Above the line items refer to incomes and expenses that relate to the normal operations of a company. Unlike the below the line items, these items count when calculating the profit earned or loss incurred during an accounting period. The profit is calculated by deducting the usual expenses for the year from the revenue. If the revenues exceed the costs, the company is deemed to have made a profit. However, if the costs exceed the revenue, the company is considered to have incurred a loss during that accounting period.
Above the line may also refer to the gross margin earned by the business. The gross margin is calculated by taking the revenues for the year and deducting the Cost of Goods Sold (COGS). The COGS are the expenses incurred in the normal operations of the business to generate the revenues. They may include the cost of raw materials, wages of workers in the manufacturing line, and other manufacturing overheads. The items below the gross profit are the below the line items that include other operating expenses like operating expenses, taxes, interests and other extraordinary expenses.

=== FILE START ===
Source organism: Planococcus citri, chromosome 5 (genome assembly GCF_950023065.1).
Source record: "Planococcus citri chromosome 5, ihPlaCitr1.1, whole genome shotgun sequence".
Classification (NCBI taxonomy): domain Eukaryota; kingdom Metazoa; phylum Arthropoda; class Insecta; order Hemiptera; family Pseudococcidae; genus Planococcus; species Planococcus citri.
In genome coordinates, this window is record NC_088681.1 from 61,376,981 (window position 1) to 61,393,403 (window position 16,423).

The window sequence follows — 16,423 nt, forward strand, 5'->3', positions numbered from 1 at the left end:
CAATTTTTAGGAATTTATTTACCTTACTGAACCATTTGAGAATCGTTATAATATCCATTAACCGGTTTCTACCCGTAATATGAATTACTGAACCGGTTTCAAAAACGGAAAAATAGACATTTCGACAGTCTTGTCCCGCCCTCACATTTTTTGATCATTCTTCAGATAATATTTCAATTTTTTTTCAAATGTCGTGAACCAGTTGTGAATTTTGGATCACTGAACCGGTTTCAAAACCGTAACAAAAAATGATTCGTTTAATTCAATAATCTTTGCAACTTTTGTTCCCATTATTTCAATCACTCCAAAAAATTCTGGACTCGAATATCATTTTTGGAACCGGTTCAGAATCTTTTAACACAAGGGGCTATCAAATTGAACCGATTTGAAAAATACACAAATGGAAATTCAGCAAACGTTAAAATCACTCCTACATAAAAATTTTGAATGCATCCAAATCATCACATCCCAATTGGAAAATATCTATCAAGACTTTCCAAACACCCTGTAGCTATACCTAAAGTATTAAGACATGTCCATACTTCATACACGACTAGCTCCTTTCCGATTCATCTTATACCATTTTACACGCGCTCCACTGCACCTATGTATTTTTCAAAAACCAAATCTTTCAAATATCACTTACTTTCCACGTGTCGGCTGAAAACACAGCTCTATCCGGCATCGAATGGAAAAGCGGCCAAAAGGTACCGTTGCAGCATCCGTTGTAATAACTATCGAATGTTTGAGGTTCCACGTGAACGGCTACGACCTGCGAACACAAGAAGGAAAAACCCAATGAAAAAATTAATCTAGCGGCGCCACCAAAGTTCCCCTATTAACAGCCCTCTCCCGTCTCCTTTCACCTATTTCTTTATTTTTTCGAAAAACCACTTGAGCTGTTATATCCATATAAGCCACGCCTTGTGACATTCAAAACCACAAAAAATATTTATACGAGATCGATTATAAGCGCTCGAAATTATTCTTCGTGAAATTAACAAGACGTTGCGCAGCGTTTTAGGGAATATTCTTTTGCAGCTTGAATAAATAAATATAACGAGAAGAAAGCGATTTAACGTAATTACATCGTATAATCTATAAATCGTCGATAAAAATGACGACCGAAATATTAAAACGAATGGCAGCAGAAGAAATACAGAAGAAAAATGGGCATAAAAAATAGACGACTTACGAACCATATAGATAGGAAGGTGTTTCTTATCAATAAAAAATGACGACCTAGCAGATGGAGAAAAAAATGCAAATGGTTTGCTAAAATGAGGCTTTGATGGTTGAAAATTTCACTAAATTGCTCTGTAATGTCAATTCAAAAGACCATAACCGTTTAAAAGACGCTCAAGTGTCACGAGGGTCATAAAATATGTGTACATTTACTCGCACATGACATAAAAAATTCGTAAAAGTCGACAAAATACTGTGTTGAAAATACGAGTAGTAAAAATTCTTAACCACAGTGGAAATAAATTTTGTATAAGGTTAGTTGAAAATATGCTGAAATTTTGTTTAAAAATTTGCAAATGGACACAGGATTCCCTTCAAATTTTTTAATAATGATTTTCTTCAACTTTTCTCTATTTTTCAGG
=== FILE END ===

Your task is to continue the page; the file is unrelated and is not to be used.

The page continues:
Thank you for reading CFI’s guide to below the line expenses/income. To continue advancing your financial education, see the following resources.